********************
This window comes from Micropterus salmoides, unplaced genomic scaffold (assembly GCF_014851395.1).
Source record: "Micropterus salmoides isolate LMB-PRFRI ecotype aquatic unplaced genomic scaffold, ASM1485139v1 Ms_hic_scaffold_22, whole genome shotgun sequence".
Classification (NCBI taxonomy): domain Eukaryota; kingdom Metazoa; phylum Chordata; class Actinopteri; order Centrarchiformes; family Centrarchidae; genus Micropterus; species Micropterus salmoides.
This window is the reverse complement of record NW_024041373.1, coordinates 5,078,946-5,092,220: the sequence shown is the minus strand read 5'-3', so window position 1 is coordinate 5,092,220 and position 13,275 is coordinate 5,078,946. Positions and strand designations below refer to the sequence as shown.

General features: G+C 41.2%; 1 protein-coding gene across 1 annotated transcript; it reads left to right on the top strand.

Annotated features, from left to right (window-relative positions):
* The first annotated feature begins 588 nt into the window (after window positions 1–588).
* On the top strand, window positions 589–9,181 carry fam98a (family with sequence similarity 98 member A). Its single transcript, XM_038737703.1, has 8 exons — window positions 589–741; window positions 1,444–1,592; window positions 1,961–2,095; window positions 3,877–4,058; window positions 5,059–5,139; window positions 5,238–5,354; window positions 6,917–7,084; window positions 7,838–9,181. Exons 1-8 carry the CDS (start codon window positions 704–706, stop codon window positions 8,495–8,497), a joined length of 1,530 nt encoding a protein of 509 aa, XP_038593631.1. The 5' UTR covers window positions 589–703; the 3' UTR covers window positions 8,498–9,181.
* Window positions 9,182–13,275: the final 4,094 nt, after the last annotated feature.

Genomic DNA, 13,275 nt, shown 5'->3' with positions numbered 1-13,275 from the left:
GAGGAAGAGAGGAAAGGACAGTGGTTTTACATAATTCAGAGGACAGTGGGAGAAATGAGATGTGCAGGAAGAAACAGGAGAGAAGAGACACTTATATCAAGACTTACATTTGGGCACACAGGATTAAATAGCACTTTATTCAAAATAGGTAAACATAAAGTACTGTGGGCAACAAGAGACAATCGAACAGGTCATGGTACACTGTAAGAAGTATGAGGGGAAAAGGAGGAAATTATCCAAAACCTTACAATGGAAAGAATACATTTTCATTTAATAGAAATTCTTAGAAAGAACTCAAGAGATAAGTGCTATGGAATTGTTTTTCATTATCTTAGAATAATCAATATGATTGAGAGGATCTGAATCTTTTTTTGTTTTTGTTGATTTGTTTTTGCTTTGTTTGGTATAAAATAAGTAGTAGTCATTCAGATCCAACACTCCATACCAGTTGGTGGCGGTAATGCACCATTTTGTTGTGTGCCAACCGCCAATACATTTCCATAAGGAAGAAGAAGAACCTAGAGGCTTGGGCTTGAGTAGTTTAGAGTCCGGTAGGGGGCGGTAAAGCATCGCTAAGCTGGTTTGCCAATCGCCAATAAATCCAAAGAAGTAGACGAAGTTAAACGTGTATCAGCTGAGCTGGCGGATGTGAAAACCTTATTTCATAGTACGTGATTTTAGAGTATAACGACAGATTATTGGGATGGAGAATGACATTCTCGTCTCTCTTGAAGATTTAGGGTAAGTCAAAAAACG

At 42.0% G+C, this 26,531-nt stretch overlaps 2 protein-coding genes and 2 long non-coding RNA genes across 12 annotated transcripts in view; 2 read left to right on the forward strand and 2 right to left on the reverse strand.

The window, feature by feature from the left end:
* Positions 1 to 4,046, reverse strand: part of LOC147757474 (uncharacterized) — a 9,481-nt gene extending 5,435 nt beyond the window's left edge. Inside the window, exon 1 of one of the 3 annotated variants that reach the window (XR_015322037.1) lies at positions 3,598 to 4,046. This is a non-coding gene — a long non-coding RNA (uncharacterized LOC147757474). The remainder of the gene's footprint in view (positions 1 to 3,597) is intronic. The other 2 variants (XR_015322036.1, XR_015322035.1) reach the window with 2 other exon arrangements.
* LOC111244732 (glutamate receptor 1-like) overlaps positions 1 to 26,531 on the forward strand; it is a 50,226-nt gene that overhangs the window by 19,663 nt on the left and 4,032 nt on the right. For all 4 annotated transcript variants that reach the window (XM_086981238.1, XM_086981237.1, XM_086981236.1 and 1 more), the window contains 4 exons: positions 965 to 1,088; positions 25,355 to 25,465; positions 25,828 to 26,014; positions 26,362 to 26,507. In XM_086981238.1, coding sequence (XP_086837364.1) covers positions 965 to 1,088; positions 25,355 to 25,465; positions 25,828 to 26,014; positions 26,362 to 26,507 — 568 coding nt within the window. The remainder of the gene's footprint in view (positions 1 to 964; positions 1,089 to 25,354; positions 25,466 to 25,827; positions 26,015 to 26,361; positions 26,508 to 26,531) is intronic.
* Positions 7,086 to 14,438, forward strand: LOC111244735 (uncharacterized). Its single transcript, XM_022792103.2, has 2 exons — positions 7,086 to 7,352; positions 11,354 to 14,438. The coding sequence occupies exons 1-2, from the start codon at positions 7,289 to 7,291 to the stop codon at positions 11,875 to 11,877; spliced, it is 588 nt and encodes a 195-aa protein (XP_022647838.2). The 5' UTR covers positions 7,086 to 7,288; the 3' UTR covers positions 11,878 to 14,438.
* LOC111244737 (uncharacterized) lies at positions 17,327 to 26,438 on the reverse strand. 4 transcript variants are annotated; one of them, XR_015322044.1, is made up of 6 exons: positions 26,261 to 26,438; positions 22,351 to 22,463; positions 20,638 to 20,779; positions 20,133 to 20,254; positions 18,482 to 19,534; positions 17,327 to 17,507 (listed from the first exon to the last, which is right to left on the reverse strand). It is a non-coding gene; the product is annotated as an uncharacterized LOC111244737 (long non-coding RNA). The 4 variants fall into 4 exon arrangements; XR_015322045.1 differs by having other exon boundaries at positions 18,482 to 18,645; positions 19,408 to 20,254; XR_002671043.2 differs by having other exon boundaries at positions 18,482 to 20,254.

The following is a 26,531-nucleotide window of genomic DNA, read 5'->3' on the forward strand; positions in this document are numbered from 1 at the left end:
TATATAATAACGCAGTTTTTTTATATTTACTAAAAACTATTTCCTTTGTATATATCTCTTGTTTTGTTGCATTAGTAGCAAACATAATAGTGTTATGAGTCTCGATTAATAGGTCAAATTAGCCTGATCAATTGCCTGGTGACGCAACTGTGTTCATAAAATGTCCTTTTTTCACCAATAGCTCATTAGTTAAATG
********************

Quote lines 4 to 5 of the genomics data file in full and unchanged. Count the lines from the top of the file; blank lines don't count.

This window is the reverse complement of record NW_024041373.1, coordinates 5,078,946-5,092,220: the sequence shown is the minus strand read 5'-3', so window position 1 is coordinate 5,092,220 and position 13,275 is coordinate 5,078,946. Positions and strand designations below refer to the sequence as shown.

General features: G+C 41.2%; 1 protein-coding gene across 1 annotated transcript; it reads left to right on the top strand.